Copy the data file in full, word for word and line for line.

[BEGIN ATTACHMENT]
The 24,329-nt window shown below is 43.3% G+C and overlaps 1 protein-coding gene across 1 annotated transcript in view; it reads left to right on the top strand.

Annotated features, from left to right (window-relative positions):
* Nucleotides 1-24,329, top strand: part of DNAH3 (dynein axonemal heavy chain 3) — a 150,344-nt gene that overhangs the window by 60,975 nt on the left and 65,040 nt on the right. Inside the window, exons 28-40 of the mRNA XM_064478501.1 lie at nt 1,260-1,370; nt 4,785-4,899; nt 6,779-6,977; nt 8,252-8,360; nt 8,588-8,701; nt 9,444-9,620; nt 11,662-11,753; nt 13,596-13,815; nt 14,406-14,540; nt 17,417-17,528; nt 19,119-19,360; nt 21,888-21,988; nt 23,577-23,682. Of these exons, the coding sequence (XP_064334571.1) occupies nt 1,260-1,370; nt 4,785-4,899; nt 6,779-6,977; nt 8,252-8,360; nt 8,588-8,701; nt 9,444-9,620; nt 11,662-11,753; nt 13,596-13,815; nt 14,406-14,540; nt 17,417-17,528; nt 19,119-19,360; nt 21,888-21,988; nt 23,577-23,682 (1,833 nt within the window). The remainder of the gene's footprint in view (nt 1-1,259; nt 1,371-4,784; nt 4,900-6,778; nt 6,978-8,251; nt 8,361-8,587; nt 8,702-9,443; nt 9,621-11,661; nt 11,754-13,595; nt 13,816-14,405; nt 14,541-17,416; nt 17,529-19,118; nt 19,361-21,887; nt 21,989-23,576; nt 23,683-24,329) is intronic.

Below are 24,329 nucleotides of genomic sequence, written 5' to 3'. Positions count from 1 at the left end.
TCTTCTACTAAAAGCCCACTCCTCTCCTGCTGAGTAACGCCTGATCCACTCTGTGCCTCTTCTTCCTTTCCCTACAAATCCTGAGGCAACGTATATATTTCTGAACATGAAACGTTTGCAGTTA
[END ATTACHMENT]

The 24,329-nt window shown below is 43.3% G+C and overlaps 1 protein-coding gene across 1 annotated transcript in view; it reads left to right on the top strand.

Annotated features, from left to right (window-relative positions):
* Nucleotides 1-24,329, top strand: part of DNAH3 (dynein axonemal heavy chain 3) — a 150,344-nt gene that overhangs the window by 60,975 nt on the left and 65,040 nt on the right. Inside the window, exons 28-40 of the mRNA XM_064478501.1 lie at nt 1,260-1,370; nt 4,785-4,899; nt 6,779-6,977; nt 8,252-8,360; nt 8,588-8,701; nt 9,444-9,620; nt 11,662-11,753; nt 13,596-13,815; nt 14,406-14,540; nt 17,417-17,528; nt 19,119-19,360; nt 21,888-21,988; nt 23,577-23,682. Of these exons, the coding sequence (XP_064334571.1) occupies nt 1,260-1,370; nt 4,785-4,899; nt 6,779-6,977; nt 8,252-8,360; nt 8,588-8,701; nt 9,444-9,620; nt 11,662-11,753; nt 13,596-13,815; nt 14,406-14,540; nt 17,417-17,528; nt 19,119-19,360; nt 21,888-21,988; nt 23,577-23,682 (1,833 nt within the window). The remainder of the gene's footprint in view (nt 1-1,259; nt 1,371-4,784; nt 4,900-6,778; nt 6,978-8,251; nt 8,361-8,587; nt 8,702-9,443; nt 9,621-11,661; nt 11,754-13,595; nt 13,816-14,405; nt 14,541-17,416; nt 17,529-19,118; nt 19,361-21,887; nt 21,989-23,576; nt 23,683-24,329) is intronic.

Below are 24,329 nucleotides of genomic sequence, written 5' to 3'. Positions count from 1 at the left end.
TCTTCTACTAAAAGCCCACTCCTCTCCTGCTGAGTAACGCCTGATCCACTCTGTGCCTCTTCTTCCTTTCCCTACAAATCCTGAGGCAACGTATATATTTCTGAACATGAAACGTTTGCAGTTA